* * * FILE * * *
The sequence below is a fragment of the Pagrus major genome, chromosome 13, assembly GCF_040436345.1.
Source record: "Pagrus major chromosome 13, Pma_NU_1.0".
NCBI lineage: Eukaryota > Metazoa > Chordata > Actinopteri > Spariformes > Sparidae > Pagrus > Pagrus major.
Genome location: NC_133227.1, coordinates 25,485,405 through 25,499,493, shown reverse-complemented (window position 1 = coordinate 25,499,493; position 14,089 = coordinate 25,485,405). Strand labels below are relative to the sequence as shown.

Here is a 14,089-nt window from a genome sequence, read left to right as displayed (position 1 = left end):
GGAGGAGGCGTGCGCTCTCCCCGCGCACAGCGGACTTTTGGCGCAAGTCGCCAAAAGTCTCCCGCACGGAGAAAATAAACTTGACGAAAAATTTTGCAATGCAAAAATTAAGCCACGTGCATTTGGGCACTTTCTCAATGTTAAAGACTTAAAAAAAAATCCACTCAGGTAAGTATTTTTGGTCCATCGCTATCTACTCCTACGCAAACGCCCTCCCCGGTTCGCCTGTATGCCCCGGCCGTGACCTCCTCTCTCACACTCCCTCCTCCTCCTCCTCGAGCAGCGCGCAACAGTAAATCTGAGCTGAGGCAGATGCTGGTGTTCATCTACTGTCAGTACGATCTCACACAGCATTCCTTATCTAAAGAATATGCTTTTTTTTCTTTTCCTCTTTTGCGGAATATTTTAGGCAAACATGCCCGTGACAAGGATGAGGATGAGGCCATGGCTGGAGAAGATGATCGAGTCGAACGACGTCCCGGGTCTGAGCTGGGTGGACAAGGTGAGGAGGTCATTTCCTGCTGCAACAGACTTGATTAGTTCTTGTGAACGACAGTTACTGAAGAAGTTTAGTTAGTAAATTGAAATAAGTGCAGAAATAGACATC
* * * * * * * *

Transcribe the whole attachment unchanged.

The sequence below is a fragment of the Pagrus major genome, chromosome 13, assembly GCF_040436345.1.
Source record: "Pagrus major chromosome 13, Pma_NU_1.0".
NCBI lineage: Eukaryota > Metazoa > Chordata > Actinopteri > Spariformes > Sparidae > Pagrus > Pagrus major.
Genome location: NC_133227.1, coordinates 25,485,405 through 25,499,493, shown reverse-complemented (window position 1 = coordinate 25,499,493; position 14,089 = coordinate 25,485,405). Strand labels below are relative to the sequence as shown.

Here is a 14,089-nt window from a genome sequence, read left to right as displayed (position 1 = left end):
GGAGGAGGCGTGCGCTCTCCCCGCGCACAGCGGACTTTTGGCGCAAGTCGCCAAAAGTCTCCCGCACGGAGAAAATAAACTTGACGAAAAATTTTGCAATGCAAAAATTAAGCCACGTGCATTTGGGCACTTTCTCAATGTTAAAGACTTAAAAAAAAATCCACTCAGGTAAGTATTTTTGGTCCATCGCTATCTACTCCTACGCAAACGCCCTCCCCGGTTCGCCTGTATGCCCCGGCCGTGACCTCCTCTCTCACACTCCCTCCTCCTCCTCCTCGAGCAGCGCGCAACAGTAAATCTGAGCTGAGGCAGATGCTGGTGTTCATCTACTGTCAGTACGATCTCACACAGCATTCCTTATCTAAAGAATATGCTTTTTTTTCTTTTCCTCTTTTGCGGAATATTTTAGGCAAACATGCCCGTGACAAGGATGAGGATGAGGCCATGGCTGGAGAAGATGATCGAGTCGAACGACGTCCCGGGTCTGAGCTGGGTGGACAAGGTGAGGAGGTCATTTCCTGCTGCAACAGACTTGATTAGTTCTTGTGAACGACAGTTACTGAAGAAGTTTAGTTAGTAAATTGAAATAAGTGCAGAAATAGACATC